The ‘fat burning zone’ myth and truth
Updated: Jan 31, 2020
A lot of people talk about ‘the fat burning zone’ and how they have to keep their heart rate under ‘XYZ’ amount (usually some absurdly low percentage of max heart rate) or they will switch to burning carbohydrate.
This couldn’t be further from the truth.
First of all, your body never burns fat in isolation. In fact fat burns in a carbohydrate driven flame. Secondly, at extremely low intensities you will burn a higher percentage of fat, but at low intensity you aren’t burning a lot of anything. A high percentage of not a lot is still not a lot!!!
So the ‘fat burning zone’ as many people know it is a myth. But there is obviously a level of intensity where the most fat is burned, which is called ‘fatmax’. In this article we will explain how fatmax works and how to improve it, and why this may or may not matter for you.
The fat burning process
At the start of any good explanation of how the body uses substrates is anaerobic glycolysis. The process of splitting glucose into pyruvate, mixing in some oxygen, and making a bunch of ATP to let us move our muscles.
Notice I said ‘at the start’. At low intensity we are still performing this anaerobic, carbohydrate utilising process, just not at a very high rate. The ATP gained from the anaerobic glycolysis reaction itself and ATP from oxidising the pyruvate doesn’t give us enough energy to do what we are trying to do at this intensity, so we have to look elsewhere. This energy shortfall will be made up from fat.
As we exercise more intensely, we ramp up the anaerobic glycolysis process, we get more ATP from anaerobic glycolysis and the oxidation of the extra pyruvate this creates, but because we are exercising more intensely, our total energy demand is higher, so there is an even larger shortfall which needs to be covered, which of course gets covered by fat, around this level is where fatmax exists.
So the harder we go the more fat we burn right? Wrong.
As we exercise even harder, the rate of anaerobic glycolysis ramps up a lot more. Now there is so much pyruvate being produced that we don’t have enough oxygen available to oxidise it all straight away, the pyruvate turns to lactate until oxygen becomes available. Pyruvate is the preferred energy source of the body, so if we have more than we can handle then there is no shortfall to be covered, and no fat usage.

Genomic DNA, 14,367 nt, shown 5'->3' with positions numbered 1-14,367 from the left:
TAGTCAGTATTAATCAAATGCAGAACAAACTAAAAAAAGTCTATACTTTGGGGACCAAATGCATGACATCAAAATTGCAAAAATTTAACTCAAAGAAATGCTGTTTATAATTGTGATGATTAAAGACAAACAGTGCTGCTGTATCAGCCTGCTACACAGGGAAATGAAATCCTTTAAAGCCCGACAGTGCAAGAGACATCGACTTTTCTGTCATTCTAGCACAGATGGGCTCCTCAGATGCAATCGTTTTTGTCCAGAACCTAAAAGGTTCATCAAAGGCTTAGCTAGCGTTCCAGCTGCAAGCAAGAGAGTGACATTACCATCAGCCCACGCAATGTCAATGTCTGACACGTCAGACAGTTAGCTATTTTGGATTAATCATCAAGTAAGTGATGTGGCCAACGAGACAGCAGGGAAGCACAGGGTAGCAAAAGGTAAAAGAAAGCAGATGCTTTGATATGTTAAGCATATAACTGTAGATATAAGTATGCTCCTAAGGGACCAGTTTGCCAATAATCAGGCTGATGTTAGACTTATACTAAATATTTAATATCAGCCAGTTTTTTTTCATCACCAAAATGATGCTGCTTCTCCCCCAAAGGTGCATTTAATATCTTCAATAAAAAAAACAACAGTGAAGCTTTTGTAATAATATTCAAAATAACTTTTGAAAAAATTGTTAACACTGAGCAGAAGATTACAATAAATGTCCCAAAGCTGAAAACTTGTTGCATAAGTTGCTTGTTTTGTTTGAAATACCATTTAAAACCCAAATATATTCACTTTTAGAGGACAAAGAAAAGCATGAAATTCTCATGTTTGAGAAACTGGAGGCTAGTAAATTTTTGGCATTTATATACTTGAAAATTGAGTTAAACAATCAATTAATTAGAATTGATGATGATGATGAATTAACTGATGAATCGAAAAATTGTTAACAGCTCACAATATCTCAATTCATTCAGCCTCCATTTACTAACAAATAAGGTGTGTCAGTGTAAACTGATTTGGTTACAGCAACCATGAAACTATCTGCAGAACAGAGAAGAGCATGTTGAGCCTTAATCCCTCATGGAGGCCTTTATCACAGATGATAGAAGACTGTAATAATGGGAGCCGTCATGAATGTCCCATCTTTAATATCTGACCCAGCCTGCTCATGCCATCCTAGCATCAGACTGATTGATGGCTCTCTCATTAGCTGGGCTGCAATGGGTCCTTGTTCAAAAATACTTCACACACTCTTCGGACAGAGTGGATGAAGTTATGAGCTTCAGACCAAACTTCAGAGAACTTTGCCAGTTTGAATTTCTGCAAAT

A quick note is that the point at which the pyruvate production and combustion are equal (where any excess pyruvate would turn to lactate) is the ‘lactate threshold’. There is emerging evidence that a very small proportion of fat may be able to be burned at intensities higher than this, particularly in athletes who follow a very low carbohydrate diet, but this is yet to be firmly established.
So now we know what causes fatmax, how do we improve it?
Dietary changes are one obvious way, eating less carbohydrate in particular. It is the removal of carbohydrate from the diet rather than the addition of extra fat that causes fat burning to be increased. If you have lower carbohydrate availability you will have less carbohydrate available for anaerobic glycolysis, you won’t produce as much pyruvate, you will need to burn more fat to cover the shortfall, and your body will make adaptations to allow it to burn more fat should this diet continue or happen again.
But what about from a training standpoint?
There are two main things we can do.
The first is to increase the aerobic capacity. Burning fat requires a large amount of oxygen, if we have a larger aerobic capacity, we can oxidise all the pyruvate that gets produced up to a higher intensity, and therefore cover the energy shortfall at a higher total energy demand with fat, which obviously burns more of it.
The second thing we can to is DECREASE the anaerobic capacity. A lower trained anaerobic system will use anaerobic glycolysis at a lower rate at every intensity. Therefore lower pyruvate production, and a bigger energy shortfall, which means a greater amount of energy needing to come from fat.
So does this matter?
If you want to lose weight (from fat), not really. Total energy burned is still the most important aspect here. Even if you burned mostly carbohydrate when you went and exercised this will mean that any carbohydrate you eat now will be stored as glycogen rather than fat. If you burned mostly fat when exercising, sure you got rid of some fat, but when you eat carbohydrate again your glycogen stores are still quite full, so you will either use the carbohydrate you just ate for energy then and there (acute carbohydrate intake results in higher carbohydrate usage), or will store it as fat. So what substrate fuelled your ride wasn’t really important for this.
If you are an endurance athlete competing several hours at a time, having a higher fatmax probably is important. You can exercise harder for longer, with much less chance of ‘hitting the wall’ since you are less likely to run out of carbohydrate, and can stay topped up on carbohydrate easier.
If you are an athlete competing in short events less than an hour or two. Fatmax is probably less important, the event is likely so intense that you aren’t burning much fat anyway, and you are unlikely to run out of carbohydrate stores in such a short time period if proper nutritional practices were followed in the lead up to the event.
Hopefully this gives you an insight into what fatmax is, and as always, feel free to contact us if you have any questions!